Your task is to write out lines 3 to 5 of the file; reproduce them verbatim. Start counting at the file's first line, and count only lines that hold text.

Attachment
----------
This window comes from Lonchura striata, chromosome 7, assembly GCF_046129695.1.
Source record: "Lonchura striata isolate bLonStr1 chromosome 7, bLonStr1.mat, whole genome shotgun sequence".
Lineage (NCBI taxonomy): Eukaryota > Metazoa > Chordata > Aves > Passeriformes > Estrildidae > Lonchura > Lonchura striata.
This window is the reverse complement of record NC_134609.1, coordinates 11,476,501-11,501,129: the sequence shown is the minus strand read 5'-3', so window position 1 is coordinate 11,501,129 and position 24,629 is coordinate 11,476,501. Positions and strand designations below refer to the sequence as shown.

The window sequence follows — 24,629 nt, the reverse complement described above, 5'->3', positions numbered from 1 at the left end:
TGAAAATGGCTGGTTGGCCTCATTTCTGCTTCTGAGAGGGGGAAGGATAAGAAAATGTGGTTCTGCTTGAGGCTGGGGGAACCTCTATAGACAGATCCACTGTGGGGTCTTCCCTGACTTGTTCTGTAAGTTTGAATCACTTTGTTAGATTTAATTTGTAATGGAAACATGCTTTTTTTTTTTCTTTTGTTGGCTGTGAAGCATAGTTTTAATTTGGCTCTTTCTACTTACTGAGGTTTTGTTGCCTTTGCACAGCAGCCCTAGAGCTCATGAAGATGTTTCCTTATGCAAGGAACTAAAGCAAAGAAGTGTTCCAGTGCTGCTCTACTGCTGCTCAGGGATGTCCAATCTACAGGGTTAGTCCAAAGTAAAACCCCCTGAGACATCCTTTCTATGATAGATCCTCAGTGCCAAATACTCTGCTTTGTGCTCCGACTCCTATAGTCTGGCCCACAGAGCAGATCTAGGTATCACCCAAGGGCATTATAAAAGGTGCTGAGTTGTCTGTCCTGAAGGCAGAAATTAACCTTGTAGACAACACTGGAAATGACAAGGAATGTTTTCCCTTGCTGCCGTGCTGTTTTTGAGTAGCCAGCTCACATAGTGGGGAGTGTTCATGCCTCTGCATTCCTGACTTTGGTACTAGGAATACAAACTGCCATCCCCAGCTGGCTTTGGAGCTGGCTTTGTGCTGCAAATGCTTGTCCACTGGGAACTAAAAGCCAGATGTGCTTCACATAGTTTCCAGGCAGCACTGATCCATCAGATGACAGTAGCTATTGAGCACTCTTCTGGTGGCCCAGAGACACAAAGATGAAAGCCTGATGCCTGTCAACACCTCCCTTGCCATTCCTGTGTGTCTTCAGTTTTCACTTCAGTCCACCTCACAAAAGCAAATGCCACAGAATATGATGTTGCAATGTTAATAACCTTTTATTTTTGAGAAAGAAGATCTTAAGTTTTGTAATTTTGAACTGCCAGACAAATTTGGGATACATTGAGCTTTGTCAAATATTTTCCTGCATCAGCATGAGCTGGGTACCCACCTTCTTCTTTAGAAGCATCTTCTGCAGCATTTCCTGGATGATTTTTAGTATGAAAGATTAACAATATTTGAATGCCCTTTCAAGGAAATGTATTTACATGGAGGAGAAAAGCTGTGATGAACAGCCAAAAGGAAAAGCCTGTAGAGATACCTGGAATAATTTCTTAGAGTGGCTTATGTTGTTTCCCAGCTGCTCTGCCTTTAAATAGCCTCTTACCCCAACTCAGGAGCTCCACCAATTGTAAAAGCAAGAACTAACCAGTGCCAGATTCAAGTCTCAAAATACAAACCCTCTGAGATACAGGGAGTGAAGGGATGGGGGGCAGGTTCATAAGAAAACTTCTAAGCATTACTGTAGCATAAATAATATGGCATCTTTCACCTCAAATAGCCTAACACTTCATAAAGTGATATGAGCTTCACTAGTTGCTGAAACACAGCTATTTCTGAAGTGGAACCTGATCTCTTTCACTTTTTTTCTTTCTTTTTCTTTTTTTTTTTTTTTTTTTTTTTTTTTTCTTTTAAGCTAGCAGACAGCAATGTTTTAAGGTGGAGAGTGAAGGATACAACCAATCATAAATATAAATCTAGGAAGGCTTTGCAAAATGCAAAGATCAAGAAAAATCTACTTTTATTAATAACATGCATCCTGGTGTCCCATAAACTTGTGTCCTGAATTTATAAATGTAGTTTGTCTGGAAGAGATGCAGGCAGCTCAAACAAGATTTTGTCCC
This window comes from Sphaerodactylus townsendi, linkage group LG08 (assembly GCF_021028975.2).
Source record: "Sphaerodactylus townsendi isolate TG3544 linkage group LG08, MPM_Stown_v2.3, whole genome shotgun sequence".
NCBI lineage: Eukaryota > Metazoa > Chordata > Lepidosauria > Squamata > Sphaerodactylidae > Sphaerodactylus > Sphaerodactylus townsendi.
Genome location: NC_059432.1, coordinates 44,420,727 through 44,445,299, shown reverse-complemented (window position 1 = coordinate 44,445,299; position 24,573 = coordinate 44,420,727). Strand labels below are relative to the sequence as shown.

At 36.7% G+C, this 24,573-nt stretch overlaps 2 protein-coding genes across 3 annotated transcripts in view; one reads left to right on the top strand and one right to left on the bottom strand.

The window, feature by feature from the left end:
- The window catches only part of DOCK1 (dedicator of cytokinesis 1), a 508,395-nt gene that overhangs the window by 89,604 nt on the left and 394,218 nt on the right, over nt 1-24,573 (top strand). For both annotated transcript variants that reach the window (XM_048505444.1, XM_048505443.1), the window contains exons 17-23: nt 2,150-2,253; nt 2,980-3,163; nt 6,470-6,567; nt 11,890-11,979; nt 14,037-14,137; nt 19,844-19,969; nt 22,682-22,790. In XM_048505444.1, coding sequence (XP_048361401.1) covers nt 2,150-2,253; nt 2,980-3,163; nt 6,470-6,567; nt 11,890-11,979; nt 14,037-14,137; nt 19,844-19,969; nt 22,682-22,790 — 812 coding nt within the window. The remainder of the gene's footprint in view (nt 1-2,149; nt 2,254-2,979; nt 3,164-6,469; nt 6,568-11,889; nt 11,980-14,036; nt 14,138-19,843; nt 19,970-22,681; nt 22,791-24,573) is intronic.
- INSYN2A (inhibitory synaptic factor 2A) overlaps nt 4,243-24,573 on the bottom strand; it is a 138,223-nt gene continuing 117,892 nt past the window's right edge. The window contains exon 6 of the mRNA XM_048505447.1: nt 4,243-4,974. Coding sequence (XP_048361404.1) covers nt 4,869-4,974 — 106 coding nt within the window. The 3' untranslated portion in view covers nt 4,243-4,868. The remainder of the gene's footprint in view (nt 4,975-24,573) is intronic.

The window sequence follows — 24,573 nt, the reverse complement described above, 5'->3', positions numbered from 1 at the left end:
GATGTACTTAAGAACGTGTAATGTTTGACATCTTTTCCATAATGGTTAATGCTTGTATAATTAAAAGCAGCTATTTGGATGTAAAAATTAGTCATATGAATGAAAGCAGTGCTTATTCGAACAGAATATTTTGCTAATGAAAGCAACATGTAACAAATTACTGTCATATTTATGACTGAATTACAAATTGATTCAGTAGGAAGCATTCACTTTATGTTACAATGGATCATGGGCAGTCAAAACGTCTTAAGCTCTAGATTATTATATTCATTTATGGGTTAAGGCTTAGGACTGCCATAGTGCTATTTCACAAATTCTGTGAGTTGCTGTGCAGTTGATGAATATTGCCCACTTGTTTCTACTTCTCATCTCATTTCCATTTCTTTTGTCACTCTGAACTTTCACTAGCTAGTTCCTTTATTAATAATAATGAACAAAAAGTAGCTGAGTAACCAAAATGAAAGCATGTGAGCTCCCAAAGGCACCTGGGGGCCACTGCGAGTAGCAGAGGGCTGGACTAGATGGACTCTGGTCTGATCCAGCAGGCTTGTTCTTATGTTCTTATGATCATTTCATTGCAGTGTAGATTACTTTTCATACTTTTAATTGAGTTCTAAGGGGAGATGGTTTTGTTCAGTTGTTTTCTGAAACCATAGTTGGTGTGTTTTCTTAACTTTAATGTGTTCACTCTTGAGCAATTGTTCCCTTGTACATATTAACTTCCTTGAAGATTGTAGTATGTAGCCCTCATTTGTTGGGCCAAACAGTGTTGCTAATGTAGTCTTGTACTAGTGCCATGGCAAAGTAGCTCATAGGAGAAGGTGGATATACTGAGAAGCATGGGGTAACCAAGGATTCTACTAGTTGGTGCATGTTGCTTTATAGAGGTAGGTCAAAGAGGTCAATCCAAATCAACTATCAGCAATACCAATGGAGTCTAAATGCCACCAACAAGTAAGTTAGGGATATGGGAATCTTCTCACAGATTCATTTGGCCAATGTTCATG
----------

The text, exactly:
Lineage (NCBI taxonomy): Eukaryota > Metazoa > Chordata > Aves > Passeriformes > Estrildidae > Lonchura > Lonchura striata.
This window is the reverse complement of record NC_134609.1, coordinates 11,476,501-11,501,129: the sequence shown is the minus strand read 5'-3', so window position 1 is coordinate 11,501,129 and position 24,629 is coordinate 11,476,501. Positions and strand designations below refer to the sequence as shown.

The window sequence follows — 24,629 nt, the reverse complement described above, 5'->3', positions numbered from 1 at the left end: